Posted by Dale Buss on October 10, 2013 04:27 PM
McDonald's certainly can't win with some critics. Its new promotion involves giving away millions of books that will advance both children's literacy and their understanding of healthy eating. But all some people see are a cynical way to sell more fast food.
Which, of course, is what McDonald's is in business to do. It'd be tough to make a mass business, employ all those workers and pay all those taxes with a trade that offered only, say, hand-made artisan sandwiches of artichokes and avocados with a chaser of kombucha.
In lieu of toys, McDonald's US plans to distribute more than 20 million paperback books inside its Happy Meals in the US during the first half of November, a gambit which could make it the country's "largest children's book publisher for the month," as Ad Age observed.
The move is "yet another effort to appease criticis who have lambasted its Happy Meals for the food quality, the licensed toys and kid-targeted marketing," noted USA Today. The brand launched a similar effort back in the UK back in January, where it received much the same criticism.Continue reading...
Posted by Dale Buss on October 7, 2013 07:08 PM
Not surprisingly, Elon Musk himself has jumped to the forefront of how Tesla is handling fallout from last week's fire on a roadway near Seattle that consumed a Tesla Model S. The Tesla CEO and co-founder defended the car's safety in part by asserting the accident could have been much worse if the same circumstances had embroiled a conventionally powered vehicle.
It was incumbent on Musk to do something in part because of how the share price of high-flying Tesla was whacked late last week by 10 percent by news of the fiery incident in Kent, Wash., on October 1, when metal debris that had been left on the road punctured the underside of the Model S. On Monday, the stock had recovered an additional 1 percent after rising by more than 4 percent on Friday.
"The geometry of the object," that had fallen off a semi-trailer "caused a powerful lever action as it went under the car," Musk wrote in a company statement, "punching upward and impaling the Model S with a peak force on the order of 25 tons. Had a conventional gasoline car encountered the same object on the highway, the result could have been far worse."Continue reading...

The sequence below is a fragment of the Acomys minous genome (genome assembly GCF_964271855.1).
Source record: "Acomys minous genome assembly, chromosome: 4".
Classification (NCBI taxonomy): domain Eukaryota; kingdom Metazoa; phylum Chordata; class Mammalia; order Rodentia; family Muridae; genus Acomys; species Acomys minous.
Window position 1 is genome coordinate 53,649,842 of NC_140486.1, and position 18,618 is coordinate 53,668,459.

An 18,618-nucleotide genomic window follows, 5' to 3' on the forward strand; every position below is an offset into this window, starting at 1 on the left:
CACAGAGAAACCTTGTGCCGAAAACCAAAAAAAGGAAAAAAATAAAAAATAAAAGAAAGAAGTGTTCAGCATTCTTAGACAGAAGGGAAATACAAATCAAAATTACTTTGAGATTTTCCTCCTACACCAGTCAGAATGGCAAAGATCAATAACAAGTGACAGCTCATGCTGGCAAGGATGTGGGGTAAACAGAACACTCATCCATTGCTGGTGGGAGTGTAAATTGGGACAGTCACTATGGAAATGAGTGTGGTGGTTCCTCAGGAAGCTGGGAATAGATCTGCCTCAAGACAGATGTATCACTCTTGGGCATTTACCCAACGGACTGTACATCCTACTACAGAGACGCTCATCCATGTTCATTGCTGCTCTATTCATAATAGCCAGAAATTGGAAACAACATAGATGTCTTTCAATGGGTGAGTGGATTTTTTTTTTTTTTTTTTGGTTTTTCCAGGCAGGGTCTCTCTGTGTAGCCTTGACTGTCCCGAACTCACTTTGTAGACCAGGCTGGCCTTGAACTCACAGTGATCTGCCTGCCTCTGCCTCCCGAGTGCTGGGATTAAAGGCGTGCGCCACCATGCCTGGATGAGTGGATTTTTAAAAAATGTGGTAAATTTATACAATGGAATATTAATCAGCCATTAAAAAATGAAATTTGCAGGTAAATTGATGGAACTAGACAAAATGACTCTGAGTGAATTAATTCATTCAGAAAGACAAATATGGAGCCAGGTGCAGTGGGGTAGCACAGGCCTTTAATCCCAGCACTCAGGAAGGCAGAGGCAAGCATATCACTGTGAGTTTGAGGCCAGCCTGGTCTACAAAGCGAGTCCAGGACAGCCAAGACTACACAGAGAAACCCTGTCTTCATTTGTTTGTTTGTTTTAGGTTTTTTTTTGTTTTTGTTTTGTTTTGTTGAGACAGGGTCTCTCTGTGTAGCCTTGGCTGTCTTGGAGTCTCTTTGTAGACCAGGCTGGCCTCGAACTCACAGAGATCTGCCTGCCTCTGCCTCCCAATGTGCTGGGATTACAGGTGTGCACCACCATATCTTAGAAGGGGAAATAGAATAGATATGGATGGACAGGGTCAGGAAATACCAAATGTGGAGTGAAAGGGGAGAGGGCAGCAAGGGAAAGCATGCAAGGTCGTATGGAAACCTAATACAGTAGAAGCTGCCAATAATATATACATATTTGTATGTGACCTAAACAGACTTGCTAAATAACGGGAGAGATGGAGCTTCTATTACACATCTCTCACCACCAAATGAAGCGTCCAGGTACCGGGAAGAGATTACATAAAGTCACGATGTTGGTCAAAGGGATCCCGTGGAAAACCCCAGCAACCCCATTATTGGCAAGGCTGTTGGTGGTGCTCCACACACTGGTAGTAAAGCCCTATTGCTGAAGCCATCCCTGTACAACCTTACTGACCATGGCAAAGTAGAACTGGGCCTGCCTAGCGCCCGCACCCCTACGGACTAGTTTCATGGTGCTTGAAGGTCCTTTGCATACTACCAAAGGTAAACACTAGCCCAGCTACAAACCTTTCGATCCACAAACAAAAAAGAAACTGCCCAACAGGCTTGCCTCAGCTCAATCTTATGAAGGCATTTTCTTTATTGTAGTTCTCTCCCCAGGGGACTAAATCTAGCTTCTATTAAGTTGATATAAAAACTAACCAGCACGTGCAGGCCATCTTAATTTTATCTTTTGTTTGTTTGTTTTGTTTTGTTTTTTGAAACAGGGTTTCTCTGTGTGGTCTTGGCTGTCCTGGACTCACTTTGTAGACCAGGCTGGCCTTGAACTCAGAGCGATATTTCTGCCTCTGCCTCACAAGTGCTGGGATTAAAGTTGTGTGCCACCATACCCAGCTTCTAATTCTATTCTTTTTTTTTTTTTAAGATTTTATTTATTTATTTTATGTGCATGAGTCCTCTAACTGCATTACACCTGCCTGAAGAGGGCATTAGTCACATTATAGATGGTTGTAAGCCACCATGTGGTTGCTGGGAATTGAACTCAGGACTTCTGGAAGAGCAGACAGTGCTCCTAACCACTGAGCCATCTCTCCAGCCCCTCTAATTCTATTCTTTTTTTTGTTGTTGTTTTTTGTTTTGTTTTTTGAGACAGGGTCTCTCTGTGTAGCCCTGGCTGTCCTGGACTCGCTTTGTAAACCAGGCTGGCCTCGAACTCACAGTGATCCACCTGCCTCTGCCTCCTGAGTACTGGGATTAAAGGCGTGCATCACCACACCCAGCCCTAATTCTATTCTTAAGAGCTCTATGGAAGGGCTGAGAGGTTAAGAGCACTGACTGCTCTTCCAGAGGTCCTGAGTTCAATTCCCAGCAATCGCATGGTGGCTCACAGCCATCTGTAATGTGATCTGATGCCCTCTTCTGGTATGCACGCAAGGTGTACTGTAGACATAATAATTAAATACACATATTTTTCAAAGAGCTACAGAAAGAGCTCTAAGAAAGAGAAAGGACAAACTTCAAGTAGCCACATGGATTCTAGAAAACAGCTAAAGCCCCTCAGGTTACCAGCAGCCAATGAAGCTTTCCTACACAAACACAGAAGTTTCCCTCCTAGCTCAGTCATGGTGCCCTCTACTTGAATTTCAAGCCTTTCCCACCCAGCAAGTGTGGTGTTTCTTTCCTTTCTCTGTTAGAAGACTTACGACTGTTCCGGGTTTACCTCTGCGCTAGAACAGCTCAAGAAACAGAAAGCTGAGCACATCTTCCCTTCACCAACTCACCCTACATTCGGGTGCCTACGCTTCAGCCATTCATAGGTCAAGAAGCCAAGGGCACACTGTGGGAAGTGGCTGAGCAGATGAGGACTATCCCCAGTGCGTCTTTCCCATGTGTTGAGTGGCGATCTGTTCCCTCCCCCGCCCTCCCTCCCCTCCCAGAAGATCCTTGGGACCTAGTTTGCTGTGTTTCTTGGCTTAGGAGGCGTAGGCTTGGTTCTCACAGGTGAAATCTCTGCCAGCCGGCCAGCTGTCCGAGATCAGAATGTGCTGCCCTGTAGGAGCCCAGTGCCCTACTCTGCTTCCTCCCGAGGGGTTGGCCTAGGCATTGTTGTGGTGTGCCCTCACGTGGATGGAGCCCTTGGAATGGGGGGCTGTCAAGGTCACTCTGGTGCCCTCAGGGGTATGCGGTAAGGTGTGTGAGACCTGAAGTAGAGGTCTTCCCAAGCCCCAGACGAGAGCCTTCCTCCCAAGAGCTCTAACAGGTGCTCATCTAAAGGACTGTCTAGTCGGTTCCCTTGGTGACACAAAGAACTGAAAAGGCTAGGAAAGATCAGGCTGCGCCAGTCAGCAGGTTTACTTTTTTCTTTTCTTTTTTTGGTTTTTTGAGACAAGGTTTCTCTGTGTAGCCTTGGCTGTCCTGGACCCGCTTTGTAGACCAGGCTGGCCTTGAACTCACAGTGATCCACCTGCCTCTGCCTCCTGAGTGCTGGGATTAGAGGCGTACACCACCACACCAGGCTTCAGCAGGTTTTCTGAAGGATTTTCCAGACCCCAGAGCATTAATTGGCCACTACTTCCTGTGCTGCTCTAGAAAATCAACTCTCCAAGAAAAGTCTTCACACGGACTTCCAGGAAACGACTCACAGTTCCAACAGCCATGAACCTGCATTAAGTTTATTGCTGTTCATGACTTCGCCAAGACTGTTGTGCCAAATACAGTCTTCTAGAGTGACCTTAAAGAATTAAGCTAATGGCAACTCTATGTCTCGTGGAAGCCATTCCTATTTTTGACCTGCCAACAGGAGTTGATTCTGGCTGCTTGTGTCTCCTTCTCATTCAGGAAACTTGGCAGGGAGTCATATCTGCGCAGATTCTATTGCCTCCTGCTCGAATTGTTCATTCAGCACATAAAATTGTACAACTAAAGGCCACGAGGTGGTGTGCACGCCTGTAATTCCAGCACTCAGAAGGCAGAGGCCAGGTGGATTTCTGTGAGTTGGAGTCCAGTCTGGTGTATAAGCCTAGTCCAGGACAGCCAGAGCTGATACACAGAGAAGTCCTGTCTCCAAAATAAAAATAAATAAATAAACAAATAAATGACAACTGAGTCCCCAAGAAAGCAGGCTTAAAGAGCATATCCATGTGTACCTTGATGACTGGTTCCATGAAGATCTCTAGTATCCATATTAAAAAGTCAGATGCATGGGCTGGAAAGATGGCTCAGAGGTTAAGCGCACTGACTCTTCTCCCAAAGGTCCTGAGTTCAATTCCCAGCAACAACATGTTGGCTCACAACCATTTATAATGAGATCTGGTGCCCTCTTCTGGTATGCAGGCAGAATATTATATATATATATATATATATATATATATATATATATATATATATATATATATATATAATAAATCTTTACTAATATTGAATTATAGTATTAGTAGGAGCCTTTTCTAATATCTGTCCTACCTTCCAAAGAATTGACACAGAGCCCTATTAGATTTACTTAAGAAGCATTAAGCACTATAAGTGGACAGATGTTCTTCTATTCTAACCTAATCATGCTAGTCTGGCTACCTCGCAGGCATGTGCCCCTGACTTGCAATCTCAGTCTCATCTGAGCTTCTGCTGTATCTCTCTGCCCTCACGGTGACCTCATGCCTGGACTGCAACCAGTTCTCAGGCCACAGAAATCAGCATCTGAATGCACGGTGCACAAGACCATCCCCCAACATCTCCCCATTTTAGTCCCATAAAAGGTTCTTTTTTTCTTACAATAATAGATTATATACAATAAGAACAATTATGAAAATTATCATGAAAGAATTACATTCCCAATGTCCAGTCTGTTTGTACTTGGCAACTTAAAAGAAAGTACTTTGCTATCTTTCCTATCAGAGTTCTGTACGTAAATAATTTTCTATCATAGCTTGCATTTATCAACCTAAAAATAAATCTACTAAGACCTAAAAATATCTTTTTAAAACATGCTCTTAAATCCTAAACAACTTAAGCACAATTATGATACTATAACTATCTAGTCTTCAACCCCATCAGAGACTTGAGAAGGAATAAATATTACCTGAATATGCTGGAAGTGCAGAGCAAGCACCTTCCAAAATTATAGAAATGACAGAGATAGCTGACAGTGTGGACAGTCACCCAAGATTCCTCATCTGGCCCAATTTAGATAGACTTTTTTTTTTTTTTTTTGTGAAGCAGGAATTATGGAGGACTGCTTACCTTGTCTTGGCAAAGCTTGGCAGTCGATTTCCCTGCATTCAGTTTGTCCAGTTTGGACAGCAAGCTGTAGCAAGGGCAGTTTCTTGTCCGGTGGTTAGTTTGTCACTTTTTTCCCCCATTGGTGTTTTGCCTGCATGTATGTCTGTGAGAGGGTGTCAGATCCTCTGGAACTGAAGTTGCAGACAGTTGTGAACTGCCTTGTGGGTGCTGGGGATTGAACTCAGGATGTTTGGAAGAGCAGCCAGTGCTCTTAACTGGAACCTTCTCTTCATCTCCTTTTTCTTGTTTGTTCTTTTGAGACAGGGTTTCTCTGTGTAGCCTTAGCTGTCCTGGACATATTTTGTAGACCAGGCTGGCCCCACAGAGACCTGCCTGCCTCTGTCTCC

Posted by Dale Buss on October 3, 2013 02:29 PM
Fire and ice seem to be the only things that can get in Tesla's way. Viral scenes of a Tesla Model S electric car that caught fire this week in Seattle likely have nicked Tesla stock and caused widespread concern about the company's future, much as the brand's battle of histrionics with the New York Times earlier this year over the car's cold-weather performance.
Tesla has only clinically explained that the fire was caused by the "direct impact of a large metallic object to one of the 16 modules within the Model S battery pack," according to the New York Times. But it noted that the fire was "contained to a small section in the front of the vehicle." The driver reportedly escaped without harm, and emergency responders extinguished the fire eventually.
Nevertheless, this is the kind of issue that even the high-flying Tesla can't afford to let get out of hand. Lithium-ion-battery fire incidents whacked GM's Chevrolet Volt nearly two years ago and were the basis of concerns about the flight-worthiness of Boeing's Dreamliner airplane.Continue reading...
Posted by Eric Starkman on September 27, 2013 04:58 PM
The following is a guest post from Eric Starkman, the president of STARKMAN, a public relations and brand management firm with offices in New York and San Francisco. He previously was an editor and reporter at major newspapers in the US and Canada.
Yet another technology company, this time LinkedIn, is making headlines for alleged privacy infractions, and I cannot say that I'm surprised. For all their revolutionary savvy at introducing innovative products and apps that make life a whole lot more entertaining, convenient, or efficient, far too many cling to outdated models when it comes to responding to PR and reputation management issues.
When crises arise, there is an almost universal "politician-esque" response mechanism: spin, spin, spin your way out of it. Rather than opt for plain-speak and transparency in communicating with stakeholders, the tactics of choice more typically involve deflection, deception, distortion, and doublespeak. Applying this type of cavalier, contemptuous Beltway approach to the corporate world rarely, if ever, is successful, yet that hasn't stopped technology companies from increasingly tapping politicos to oversee their PR and communications efforts. It's certainly a head-scratcher.Continue reading...